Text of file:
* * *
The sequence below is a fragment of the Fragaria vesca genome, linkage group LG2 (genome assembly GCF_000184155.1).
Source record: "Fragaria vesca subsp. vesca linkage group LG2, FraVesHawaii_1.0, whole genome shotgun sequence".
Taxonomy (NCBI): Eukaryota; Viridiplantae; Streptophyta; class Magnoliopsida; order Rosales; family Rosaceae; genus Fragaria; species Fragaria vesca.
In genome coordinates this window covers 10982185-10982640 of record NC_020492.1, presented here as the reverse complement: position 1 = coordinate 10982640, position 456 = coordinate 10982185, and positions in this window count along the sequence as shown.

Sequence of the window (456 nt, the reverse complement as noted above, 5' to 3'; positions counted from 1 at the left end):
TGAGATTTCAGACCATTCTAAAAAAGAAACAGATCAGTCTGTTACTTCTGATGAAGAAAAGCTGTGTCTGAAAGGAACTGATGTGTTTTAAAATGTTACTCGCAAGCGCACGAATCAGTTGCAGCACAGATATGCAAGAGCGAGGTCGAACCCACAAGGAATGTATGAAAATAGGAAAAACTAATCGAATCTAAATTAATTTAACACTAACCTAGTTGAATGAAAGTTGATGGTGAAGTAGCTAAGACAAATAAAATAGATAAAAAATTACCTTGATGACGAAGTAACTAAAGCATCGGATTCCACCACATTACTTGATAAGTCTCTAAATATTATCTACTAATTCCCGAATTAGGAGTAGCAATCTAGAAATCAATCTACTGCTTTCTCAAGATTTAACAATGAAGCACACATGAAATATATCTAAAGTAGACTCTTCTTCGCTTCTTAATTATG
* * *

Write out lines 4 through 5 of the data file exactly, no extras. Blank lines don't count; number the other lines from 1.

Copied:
In genome coordinates this window covers 10982185-10982640 of record NC_020492.1, presented here as the reverse complement: position 1 = coordinate 10982640, position 456 = coordinate 10982185, and positions in this window count along the sequence as shown.

Sequence of the window (456 nt, the reverse complement as noted above, 5' to 3'; positions counted from 1 at the left end):